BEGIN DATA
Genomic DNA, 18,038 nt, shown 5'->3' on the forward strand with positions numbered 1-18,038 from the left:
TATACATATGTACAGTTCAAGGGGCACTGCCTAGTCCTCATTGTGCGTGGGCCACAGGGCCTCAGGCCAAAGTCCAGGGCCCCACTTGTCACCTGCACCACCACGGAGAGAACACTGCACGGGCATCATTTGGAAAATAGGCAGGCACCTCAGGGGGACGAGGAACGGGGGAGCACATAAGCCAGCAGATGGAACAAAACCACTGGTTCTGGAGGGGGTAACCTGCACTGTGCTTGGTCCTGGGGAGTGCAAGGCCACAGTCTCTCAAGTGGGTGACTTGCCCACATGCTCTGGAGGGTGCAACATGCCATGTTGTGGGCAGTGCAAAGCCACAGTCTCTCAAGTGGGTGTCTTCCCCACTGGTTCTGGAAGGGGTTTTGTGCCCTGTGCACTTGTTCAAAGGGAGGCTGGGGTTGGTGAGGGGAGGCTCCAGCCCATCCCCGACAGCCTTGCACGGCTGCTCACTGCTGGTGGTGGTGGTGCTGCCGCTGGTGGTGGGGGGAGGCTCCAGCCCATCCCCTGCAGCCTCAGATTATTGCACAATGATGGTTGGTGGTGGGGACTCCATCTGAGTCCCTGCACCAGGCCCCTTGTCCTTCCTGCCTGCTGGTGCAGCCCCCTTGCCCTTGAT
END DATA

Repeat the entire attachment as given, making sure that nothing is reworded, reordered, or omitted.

Genomic DNA, 18,038 nt, shown 5'->3' on the forward strand with positions numbered 1-18,038 from the left:
TATACATATGTACAGTTCAAGGGGCACTGCCTAGTCCTCATTGTGCGTGGGCCACAGGGCCTCAGGCCAAAGTCCAGGGCCCCACTTGTCACCTGCACCACCACGGAGAGAACACTGCACGGGCATCATTTGGAAAATAGGCAGGCACCTCAGGGGGACGAGGAACGGGGGAGCACATAAGCCAGCAGATGGAACAAAACCACTGGTTCTGGAGGGGGTAACCTGCACTGTGCTTGGTCCTGGGGAGTGCAAGGCCACAGTCTCTCAAGTGGGTGACTTGCCCACATGCTCTGGAGGGTGCAACATGCCATGTTGTGGGCAGTGCAAAGCCACAGTCTCTCAAGTGGGTGTCTTCCCCACTGGTTCTGGAAGGGGTTTTGTGCCCTGTGCACTTGTTCAAAGGGAGGCTGGGGTTGGTGAGGGGAGGCTCCAGCCCATCCCCGACAGCCTTGCACGGCTGCTCACTGCTGGTGGTGGTGGTGCTGCCGCTGGTGGTGGGGGGAGGCTCCAGCCCATCCCCTGCAGCCTCAGATTATTGCACAATGATGGTTGGTGGTGGGGACTCCATCTGAGTCCCTGCACCAGGCCCCTTGTCCTTCCTGCCTGCTGGTGCAGCCCCCTTGCCCTTGAT